France's ruling party says it plans to present a bill to parliament next month, which would ban the wearing of full Islamic veils in all public places. The party says the move should be seen as "a law of liberation."
France says the ban is meant to defend the country from "extremists"
France's ruling party, the conservative Union Pour un Mouvement Populaire (UMP), says it plans to present a bill to parliament in January, which would ban full Islamic veils in all public places. The bill is to be presented in the first two weeks of next month, just before the conclusions of a French parliamentary inquiry on the burqa and niqab are published.
Jean-Francois Cope, the parliamentary party leader of the UMP, said the measure was meant to defend France from extremists.
"There are principles at stake: Extremists are putting the republic to the test by promoting a practice that they know is contrary to the basic principles of our country," he said.
Veils "not welcome" in France
French President Nicolas Sarkozy has said that veils that hide women's faces in public are "not welcome" in France. Most politicians say they would like to see the results of the parliamentary inquiry on the veils before they decide on the need for a law.
French president Nicolas Sarkozy says Islamic veils are "not welcome" in France
According to French Interior Minister Brice Hortefeux, about 1,900 women in France wear full Islamic veils. Hortefeux has said that applications for French citizenship or residence by burqa wearing women, along with their husbands, should be "systematically" refused. However, reports by French intelligence services put the number of women wearing burqas at "fewer than 400."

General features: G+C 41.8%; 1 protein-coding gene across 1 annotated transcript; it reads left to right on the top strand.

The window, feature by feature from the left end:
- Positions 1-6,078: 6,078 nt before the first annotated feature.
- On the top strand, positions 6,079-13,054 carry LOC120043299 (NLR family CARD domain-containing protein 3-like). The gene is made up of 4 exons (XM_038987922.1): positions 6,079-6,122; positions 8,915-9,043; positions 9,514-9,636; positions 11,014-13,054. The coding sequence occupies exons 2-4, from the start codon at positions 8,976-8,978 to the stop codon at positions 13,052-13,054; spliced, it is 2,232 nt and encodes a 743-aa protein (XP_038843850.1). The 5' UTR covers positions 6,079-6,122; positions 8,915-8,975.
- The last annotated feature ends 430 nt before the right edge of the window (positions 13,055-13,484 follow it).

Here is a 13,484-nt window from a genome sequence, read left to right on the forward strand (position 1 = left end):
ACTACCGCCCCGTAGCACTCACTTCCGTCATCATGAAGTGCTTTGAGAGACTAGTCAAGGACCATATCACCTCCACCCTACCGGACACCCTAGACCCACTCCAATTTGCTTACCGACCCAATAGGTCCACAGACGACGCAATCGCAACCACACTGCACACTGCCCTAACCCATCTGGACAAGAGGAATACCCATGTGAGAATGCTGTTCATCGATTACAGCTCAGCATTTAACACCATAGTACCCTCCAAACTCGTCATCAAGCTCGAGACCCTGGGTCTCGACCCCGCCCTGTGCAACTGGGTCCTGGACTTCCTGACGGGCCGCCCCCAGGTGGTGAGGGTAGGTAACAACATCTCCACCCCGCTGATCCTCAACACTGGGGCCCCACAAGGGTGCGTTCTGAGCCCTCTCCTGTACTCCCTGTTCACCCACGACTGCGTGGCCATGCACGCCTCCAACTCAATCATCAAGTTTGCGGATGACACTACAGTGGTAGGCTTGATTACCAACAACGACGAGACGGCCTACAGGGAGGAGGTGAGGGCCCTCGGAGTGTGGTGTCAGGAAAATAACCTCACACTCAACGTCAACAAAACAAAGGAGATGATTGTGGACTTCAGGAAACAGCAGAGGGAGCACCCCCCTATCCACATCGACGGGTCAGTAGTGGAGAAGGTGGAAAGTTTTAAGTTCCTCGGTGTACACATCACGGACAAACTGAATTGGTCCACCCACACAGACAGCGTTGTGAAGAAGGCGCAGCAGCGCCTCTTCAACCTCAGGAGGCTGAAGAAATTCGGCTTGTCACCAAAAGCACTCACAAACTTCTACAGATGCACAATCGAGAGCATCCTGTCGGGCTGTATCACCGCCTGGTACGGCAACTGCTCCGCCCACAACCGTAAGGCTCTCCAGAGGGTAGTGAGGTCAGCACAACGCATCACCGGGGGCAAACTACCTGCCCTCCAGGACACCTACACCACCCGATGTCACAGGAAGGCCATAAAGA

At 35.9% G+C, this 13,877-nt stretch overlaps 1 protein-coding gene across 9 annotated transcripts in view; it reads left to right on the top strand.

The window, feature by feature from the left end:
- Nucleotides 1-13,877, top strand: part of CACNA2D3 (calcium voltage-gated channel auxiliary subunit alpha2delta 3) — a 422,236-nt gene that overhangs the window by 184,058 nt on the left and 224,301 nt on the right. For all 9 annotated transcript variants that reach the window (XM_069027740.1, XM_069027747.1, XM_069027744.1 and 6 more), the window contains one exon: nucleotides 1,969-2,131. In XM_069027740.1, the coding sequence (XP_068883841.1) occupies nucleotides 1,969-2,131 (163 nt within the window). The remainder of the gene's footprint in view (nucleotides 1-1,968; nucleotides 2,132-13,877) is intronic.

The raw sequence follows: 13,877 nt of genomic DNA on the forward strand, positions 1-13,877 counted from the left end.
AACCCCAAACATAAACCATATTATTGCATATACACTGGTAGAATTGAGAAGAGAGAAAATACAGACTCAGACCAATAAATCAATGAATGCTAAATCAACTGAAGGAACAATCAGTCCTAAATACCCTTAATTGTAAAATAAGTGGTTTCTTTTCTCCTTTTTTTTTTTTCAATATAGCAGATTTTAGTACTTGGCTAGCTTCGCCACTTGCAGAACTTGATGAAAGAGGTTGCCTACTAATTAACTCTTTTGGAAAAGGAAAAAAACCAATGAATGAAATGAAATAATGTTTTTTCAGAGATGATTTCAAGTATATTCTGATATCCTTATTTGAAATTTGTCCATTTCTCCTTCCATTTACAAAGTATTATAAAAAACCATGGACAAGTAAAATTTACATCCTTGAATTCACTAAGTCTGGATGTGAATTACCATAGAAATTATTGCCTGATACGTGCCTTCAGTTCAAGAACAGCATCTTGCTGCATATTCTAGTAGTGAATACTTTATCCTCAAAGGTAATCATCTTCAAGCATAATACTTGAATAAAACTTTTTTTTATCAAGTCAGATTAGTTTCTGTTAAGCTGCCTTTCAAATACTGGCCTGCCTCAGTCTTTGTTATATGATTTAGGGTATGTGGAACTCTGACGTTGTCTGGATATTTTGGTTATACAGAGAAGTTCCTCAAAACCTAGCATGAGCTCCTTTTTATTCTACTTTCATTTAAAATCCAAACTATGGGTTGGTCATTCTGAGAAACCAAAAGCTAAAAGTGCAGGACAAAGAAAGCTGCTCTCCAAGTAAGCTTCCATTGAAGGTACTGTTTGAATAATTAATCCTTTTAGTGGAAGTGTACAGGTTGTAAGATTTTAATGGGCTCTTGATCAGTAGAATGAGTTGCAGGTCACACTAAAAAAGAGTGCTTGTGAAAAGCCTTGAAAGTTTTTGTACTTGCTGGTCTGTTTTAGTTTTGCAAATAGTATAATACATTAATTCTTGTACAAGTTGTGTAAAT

In the Paris newspaper Le Figaro, Cope said that the move was "a law of liberation" and not a ban.
A complete ban on Islamic veils could be met with legal obstacles, in the same way the Swiss ban on minarets was challenged by the European Court of Human Rights. The French government has already been accused of racism with regard to its campaign to discuss national identity.
In 2004, it passed a law banning headscarves and all other "conspicuous" religious symbols in state schools.
Editor: Chuck Penfold
Life in the eurozone is about to get a little less comfortable for Greece. Finland’s popular new anti-bailout Foreign Minister Timo Soini hopes the cash-strapped country will exit the bloc.
Serbian Prime Minister Vucic has started his landmark visit to Albania, aiming to melt the decades-long chill between the two Balkan countries. Kosovo, mostly populated by Albanians, remains at the heart of the dispute.
Ban Ki-moon says the EU should focus on saving migrant lives at sea rather than sinking smuggling boats. The European Commission has called for the redistribution of 40,000 migrants currently in Italy and Greece.
Haven't libraries gone the way of the dodo bird? In Germany, they're securing their future by expanding opening hours and campaigning for better access to e-books. And it appears to be working.